Test: Parcel, a code editor dedicated to HTML for email

I wrote some time ago an article about the choice of development tools for HTML for emails. Currently, my preference is VS Code, but following a discussion in the team, I tested Parcel. Where VS Code, Sublime and others are general development tools, Parcel is dedicated specifically to email code.

What is Parcel?

First of all, we must not confuse Parcel with Parcel. Where the first "Parcel" is a tool specifically designed to code emails and managed by a small team of 3 people, the second is a web development tool in general, and is much larger.

Without further ado, let's get to the heart of the matter. I'm not going to detail each feature, but I'll dwell on what impressed me, positively and negatively.

Positive points

It is of course possible to create snippets a snippet is a piece of code that can be reused by means of a shortcut, to reuse the code of a block in 3 columns for example.

But there is an additional level: the components. Where snippets insert HTML code into your current file, a component is a call to a piece of code that is in another file. And when you update this component, it will update all files where this component is called.

Parcel code editor for email

The component therefore allows to keep code snippets up to date without having to re-edit old emails. It is also possible to do a number of operations with these components: pass them parametersto make loops (for each), etc. You can also get remote data from an RSS feed for example, to fill in fields or components. It is even possible to have a dedicated style for a component that will only be injected into the final HTML that if the component is used. In short, in my opinion, the components of Parcel are the strong point of the tool.

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And there are others, although more anecdotal:

  • Possibility to send via a button a test email of the file being edited.
  • Possibility ofhost images to facilitate rendering during development.
  • There is a live preview of the file you are working on, with the possibility of going directly to the line of code concerned by clicking in the preview.
  • Preview for theemail accessibility and on different screen sizes.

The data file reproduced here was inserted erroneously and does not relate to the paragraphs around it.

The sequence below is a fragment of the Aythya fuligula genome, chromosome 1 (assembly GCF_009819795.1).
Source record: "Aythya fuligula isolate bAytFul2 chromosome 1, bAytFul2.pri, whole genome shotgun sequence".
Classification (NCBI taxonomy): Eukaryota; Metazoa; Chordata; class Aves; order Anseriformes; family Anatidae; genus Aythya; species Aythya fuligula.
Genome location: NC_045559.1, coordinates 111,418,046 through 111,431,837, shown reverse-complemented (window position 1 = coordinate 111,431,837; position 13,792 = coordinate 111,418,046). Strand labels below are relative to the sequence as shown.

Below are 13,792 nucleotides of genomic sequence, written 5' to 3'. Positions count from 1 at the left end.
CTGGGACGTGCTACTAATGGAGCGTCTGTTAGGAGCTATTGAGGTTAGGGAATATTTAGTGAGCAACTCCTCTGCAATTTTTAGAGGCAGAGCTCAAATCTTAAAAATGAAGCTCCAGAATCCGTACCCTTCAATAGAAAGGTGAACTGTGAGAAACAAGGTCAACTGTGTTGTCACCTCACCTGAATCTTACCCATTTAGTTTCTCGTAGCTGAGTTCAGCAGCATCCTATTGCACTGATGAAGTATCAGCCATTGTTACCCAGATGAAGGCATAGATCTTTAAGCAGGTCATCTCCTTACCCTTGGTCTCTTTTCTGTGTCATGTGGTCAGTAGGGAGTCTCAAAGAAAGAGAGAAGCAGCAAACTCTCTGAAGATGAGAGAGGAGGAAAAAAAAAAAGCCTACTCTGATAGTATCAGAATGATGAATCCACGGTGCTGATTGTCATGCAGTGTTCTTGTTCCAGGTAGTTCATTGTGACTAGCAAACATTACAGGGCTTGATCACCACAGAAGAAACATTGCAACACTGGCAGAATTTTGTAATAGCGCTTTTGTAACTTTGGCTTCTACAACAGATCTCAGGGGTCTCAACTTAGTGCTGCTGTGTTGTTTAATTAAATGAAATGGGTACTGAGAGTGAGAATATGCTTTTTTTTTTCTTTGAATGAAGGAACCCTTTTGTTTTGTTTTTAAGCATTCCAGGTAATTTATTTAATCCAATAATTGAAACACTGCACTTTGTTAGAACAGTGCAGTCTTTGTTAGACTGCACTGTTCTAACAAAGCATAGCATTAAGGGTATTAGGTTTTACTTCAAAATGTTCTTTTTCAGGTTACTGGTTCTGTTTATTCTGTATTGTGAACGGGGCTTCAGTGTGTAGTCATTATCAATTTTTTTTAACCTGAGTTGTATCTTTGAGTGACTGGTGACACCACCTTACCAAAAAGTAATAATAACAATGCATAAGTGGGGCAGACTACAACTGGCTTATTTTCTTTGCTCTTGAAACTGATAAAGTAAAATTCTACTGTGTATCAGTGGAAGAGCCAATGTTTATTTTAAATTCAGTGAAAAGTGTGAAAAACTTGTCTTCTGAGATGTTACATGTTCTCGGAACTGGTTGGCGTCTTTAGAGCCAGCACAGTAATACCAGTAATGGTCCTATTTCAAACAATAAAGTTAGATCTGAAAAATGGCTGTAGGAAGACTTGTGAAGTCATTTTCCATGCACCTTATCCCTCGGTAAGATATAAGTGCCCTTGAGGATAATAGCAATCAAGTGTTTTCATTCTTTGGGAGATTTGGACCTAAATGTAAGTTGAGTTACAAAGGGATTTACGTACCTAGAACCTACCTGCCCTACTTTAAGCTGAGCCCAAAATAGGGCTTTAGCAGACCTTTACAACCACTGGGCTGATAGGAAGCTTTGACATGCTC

• Automatic generation of the text version and AMP.
  • Tools to clean up your file (useless CSS classes, file formatting, character encoding, etc.)
  • 1% of revenue is used for the fight against CO2.

Negative points

Unfortunately, Parcel is far from flawless:

  • Price: 29$/month per user. Compared to VS Code (free) or Sublime Text (free), for a team, it is very expensive.
  • Fully online: It is only not possible to work offline.
  • Backup in the Cloud, so same problem as above, impossible to access its files or its file tree offline.
  • Impossible to customize Emmet*: One thing that really annoys me about HTML for emails is the writing of <table> with all the attributes that go with it: <table cellpadding=”0” cellspacing=”0” border=”0” style=”width: 100%;”>. With VS Code or Sublime, it is possible to customize the tags generated by Emmet so that, for example, the table tag is automatically written with all attributes. This is impossible to do in Parcel.
  • Dedicated to HTML for emails only. Where other editors allow you to easily edit a piece of javascript, a piece of php file, or other if needed, Parcel is only dedicated to HTML for emailwhich limits its interest.
  • Not Github connector: If you want to synchronize your files with other team members, it will be in Parcel and nothing else.
  • No possibility to download plugins as one could do for any other text editor, and that multiplies the possibilities of these tools in general.

There are other small flaws, but those mentioned above are, for me, the main ones and completely prohibitive.

Parcel or not Parcel?

The question is quickly answered. The shortcomings of Parcel as an email code editor are, in my opinion, far too great for the usefulness that this application brings. Certainly, the possibility of create components and Fill in your email directly with a data stream is great, but the counterpart is many too heavy. Moreover, the generation of content based on a data flow is generally done on the basis of a personalization by user, and thus directly in the sending tool.

As you can see, if Parcel has good ideas, it is far from being the most profitable development tool (in terms of time and money saving) to work with. From experience, I recommend VS Code or Sublime Text instead.
And if someone knows how to reproduce the Parcel component system in VS Code and pass the info in the comments, I will be eternally grateful

*Emmet is an auto-completion engine that speeds up your code production thanks to a shortened syntax

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